February 5, 2018
Wynn loses hundreds of millions
For some time now, Wynn Resorts founder and CEO, Steve Wynn, has been taking a pounding in the press, thanks to a series of sexual misconduct allegations that hit the news in the Wall Street Journal.
When those stories were published, shares in Wynn’s company plummeted ten percent, before closing down another nine points. These losses have cost Wynn about $246 million in net worth, which, added with previous losses, brings the total to nearly half a billion dollars.
At this point, though, all those losses are just on paper, unless Wynn decides to divest himself of his stock at the lower price. He and his brand could come bouncing back if he is able to effectively defend himself in the press. At present, his main comment on the allegations is that they are, “preposterous.”
Regardless, the on-paper losses are a big deal for investors. Last year had been a banner year for Wynn’s company, as it saw a massive 132 percent gain in 2017. The growth has been based on strong financial showings. The resort is going gangbusters and did for most of 2017.
But things may change, and that could force the board to make a decision. Currently, Wynn is under contract through October 2022, nearly four years of what could be a very rocky time in the press. If there is some fire where all this smoke is, Wynn’s company could face boycotts or angry protests. In a hospitality business, that kind of attention is not what you want, especially in highly competitive markets.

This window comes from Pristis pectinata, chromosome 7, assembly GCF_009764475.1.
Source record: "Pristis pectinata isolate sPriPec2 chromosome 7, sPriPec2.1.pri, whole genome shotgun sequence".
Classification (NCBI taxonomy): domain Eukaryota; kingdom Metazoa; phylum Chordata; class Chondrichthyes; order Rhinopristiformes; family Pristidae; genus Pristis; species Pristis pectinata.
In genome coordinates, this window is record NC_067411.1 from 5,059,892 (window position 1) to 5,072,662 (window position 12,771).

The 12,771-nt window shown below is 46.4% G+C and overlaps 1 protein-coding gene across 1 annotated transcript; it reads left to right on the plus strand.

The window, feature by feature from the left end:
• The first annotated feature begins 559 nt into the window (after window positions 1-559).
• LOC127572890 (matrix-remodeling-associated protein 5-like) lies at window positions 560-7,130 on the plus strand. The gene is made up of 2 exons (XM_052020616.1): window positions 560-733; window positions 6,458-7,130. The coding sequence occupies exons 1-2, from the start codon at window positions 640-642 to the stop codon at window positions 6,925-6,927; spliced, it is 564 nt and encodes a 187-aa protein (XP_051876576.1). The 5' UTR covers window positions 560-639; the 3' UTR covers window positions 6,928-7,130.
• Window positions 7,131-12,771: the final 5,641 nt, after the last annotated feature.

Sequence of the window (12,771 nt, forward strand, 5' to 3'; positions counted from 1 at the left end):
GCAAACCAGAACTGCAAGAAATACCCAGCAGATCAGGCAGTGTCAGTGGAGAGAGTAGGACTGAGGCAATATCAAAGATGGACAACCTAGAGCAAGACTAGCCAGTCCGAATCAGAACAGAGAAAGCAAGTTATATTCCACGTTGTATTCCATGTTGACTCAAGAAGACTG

In an effort to get out ahead of the story, Wynn Resorts’ board has launched an internal investigation into the allegations. In a statement published in part by CNN, the board said it is, “committed to operating with the highest ethical standards and maintaining a safe and respectful culture…”
At this point, though, there’s been no move to suspend Wynn, and there’s no indication that his position is in jeopardy. The company seems committed to the investigation, even as Wynn’s name continues to land on the negative side of the headlines.
In today’s environment, that could change very quickly. Roger Ailes and Bill O’Reilly both thought they had weathered storms at Fox before being sent packing when allegations stuck rather than fading away. That could happen with Wynn … or it’s possible these allegations could come to nothing. At this point, the board is choosing the careful route, not making any rash decisions or any very public statement actions. We will see if that trend continues.